Big Bird

turkey.jpgThis is the first Thanksgiving that we are eating a turkey that someone else raised. That is one of the first things I will be thankful for. The next thing will be the great friends and family that I get to share this holiday with. Why didn't we raise a turkey? Simple, we just kept waiting for it to stop raining here in Maine, but it never really did. What you have heard about turkeys being less than sensible is all true. They will stay out in their pen in driving cold rain when they could be in a nicely heated house with a foot of pine shavings. Being out in the rain wouldn't be most poultry's first choice, but you can't stop a turkey from self-destruction. One year we decided to experiment with Heritage turkeys like Bourbons and Narragansetts, old varieties. They have a richer, denser meat because they take so long to grow and we were hoping that they would be smart enough to know when to "get in, out of the rain." We ordered our heritage turkeys from Murray McMurray, the premier poultry breeder and 18 of the cutest baby turkeys arrived by mail. The minimum is 18 because that is how many it takes to generate enough warmth for them to arrive safely by mail.

baby-chicks.jpgThe Postmistress of our small town called at 5:30 in the morning to tell us our chirping box had arrived, which she immediately placed next to the furnace.  It is a ritual to take the dogs. They get so excited! It's their job to babysit the birds for the next few weeks. The heat lights are ready, all the water containers and food bowls are filled. We are ready for the turkeys and it is only June! Who said Thanksgiving is an easy holiday? We nurture, feed and chase these 18 turkeys every day for 6 months. They eat more and more grain, picking up speed with each passing month, emptying 50 pound grain bags with more frequency. Every week, I lift a turkey, my sister lifts a turkey and we look at each other. "How much do you think that one weighs?" We'd ask about the biggest one, of course. "Oh, I don't know, maybe 16 or 17 pounds." I shake my head. "I don't think so, but we still have a couple of weeks." Like they were going to balloon overnight! 

rockwellthanksgiving.jpgFour days before the holiday we herd the big guys into containers. We were off to the abattoir at 5 o'clock in the morning in the pitch dark, driving our 1985 1-ton truck painted in camo colors and not the present war's colors either. Why so early? I like to have my birds be the first ones processed when everything is sqeaky clean. There is nothing like driving away from the arbitor at sunrise with your poultry booty out back all iced up. No really! Well, that year was a little different. The 18 turkeys that we raised so lovingly for 6 months dressed out at an embarassing weight! The average being 9 pounds, the two biggest at 13 pounds, not 13.5 just 13.0. Oh, our Thanksgiving was ruined was my first reaction. Where was the Norman Rockwell turkey? Not in the back of our truck! And the comments of the others waiting in line with their pickups filled with HUGE turkeys -"When did you get those, last week?" or "Are they guinea hens?"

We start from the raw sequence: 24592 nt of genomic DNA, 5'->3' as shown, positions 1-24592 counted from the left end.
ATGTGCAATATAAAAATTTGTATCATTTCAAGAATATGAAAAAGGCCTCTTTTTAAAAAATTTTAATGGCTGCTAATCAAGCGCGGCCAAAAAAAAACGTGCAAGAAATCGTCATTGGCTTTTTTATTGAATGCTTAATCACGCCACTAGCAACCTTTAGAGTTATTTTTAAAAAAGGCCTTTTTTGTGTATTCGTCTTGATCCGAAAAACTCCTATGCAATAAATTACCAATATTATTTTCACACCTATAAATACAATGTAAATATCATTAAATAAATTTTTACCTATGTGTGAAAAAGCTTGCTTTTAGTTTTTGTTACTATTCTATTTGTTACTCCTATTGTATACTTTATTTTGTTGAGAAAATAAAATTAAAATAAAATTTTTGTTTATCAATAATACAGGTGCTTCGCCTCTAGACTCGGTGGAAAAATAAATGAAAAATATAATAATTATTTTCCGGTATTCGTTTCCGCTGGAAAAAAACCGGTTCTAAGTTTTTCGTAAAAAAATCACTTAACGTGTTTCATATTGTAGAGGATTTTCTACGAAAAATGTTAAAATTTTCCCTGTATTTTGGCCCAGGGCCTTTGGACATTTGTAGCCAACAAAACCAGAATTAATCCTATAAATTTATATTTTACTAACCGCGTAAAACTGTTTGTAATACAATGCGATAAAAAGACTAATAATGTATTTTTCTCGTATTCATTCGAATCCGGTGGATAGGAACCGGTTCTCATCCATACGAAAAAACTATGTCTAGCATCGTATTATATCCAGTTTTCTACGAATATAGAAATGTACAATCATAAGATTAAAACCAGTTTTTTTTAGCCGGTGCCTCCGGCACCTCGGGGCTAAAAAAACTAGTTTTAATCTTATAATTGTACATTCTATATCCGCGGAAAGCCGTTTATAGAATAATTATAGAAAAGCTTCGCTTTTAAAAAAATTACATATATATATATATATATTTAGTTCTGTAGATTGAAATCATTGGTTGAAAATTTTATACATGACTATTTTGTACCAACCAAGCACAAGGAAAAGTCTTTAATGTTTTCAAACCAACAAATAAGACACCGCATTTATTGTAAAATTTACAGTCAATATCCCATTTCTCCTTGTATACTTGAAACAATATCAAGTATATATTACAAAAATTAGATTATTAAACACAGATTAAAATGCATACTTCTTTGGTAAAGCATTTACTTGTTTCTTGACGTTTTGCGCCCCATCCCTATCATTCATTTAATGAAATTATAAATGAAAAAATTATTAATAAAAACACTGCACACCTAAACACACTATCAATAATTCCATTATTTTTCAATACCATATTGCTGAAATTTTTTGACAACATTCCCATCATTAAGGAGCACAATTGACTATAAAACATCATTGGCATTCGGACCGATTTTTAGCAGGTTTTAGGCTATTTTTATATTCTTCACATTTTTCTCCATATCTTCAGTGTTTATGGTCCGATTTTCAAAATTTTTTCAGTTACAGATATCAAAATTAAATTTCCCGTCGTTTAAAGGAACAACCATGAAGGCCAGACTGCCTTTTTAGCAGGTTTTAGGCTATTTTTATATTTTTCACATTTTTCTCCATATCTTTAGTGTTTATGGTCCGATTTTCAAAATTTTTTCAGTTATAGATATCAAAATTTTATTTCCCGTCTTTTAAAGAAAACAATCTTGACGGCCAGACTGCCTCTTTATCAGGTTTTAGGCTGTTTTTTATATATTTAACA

Well, you get the picture. All that work and no gorgeous turkey to show for it. Not to mention all the disappointed people that were planning on serving our turkeys for their Thanksgiving feast. Not good. By the way, I know it's 3 days before thanksgiving do you mind a 8 pound turkey or how about 3-8 pounders and you can stuff each one with a different dressing? It will be so lovely. I think they thought we had lost our mind!

Well, that is exactly what I did. I made four turkeys and I used just one kind of stuffing. They were wonderful in taste and texture as long as my eyes were closed. I sure missed that big beautiful turkey, so golden brown sitting on my grandmother's turkey platter! I vowed it would never happen again! The next year we got bronze breasted turkeys, which were the perfect turkeys to raise. It knew when to save its own live and come in out of the rain. It grew quickly, had a sweet personality and the dogs loved them. Did I mention that one of my bronze breasted turkeys dressed out at 62 pounds and the others were in the high 20's. It was the largest turkey the people at the abattoir had ever seen and no one asked if I got them last week!


1 1/2 pints fresh shucked oysters, save the liquor from the oysters
1 large package pepperidge farm herb stuffing mix
3 eggs
1 stick melted butter
1/4 cup chopped celery, lightly sauteed
2 cup, chopped onions, lightly sauteed
2 tsp. poultry seasoning
1/2 cup chopped fresh parsley

Melt the butter in a frying pan, add celery and onions-cook for 5 minutes until they loose their crispness. In a large bowl place all the herb stuffing mix, add cooked celery, onions, with all the melted butter, parsley, the 3 beaten eggs, poutry seasoning, all the drained oysters. Salt and pepper to taste. Combine well. Start slowly adding the oyster liquor to the combined stuffing mixture. I like a fairly wet dressing but stop anywhere that looks proper for you. I will use at least a pint of liquor. Stuff into a gorgeous turkey cavity and roast until done. 


Brenda Athanus runs a small gourmet food shop in Belgrade Lakes, Maine with her sister Tanya called the Green Spot.

The Green Spot
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